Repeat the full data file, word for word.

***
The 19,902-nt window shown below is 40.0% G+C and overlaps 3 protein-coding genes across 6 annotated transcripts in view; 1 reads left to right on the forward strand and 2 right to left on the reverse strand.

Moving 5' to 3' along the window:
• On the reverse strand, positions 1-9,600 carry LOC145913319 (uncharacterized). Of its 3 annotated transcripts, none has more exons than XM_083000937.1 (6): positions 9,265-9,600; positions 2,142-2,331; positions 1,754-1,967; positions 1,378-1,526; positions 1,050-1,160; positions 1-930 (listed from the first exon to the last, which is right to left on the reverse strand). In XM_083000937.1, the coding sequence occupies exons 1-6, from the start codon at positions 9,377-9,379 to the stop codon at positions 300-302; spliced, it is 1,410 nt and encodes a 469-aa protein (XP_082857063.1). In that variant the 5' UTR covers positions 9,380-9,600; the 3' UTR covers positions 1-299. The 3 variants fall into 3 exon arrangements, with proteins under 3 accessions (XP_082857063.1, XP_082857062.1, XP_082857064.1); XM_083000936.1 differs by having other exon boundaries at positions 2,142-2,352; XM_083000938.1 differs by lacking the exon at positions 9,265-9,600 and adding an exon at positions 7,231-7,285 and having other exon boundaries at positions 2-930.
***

The 19,902-nt window shown below is 40.0% G+C and overlaps 3 protein-coding genes across 6 annotated transcripts in view; 1 reads left to right on the forward strand and 2 right to left on the reverse strand.

Moving 5' to 3' along the window:
• On the reverse strand, positions 1-9,600 carry LOC145913319 (uncharacterized). Of its 3 annotated transcripts, none has more exons than XM_083000937.1 (6): positions 9,265-9,600; positions 2,142-2,331; positions 1,754-1,967; positions 1,378-1,526; positions 1,050-1,160; positions 1-930 (listed from the first exon to the last, which is right to left on the reverse strand). In XM_083000937.1, the coding sequence occupies exons 1-6, from the start codon at positions 9,377-9,379 to the stop codon at positions 300-302; spliced, it is 1,410 nt and encodes a 469-aa protein (XP_082857063.1). In that variant the 5' UTR covers positions 9,380-9,600; the 3' UTR covers positions 1-299. The 3 variants fall into 3 exon arrangements, with proteins under 3 accessions (XP_082857063.1, XP_082857062.1, XP_082857064.1); XM_083000936.1 differs by having other exon boundaries at positions 2,142-2,352; XM_083000938.1 differs by lacking the exon at positions 9,265-9,600 and adding an exon at positions 7,231-7,285 and having other exon boundaries at positions 2-930.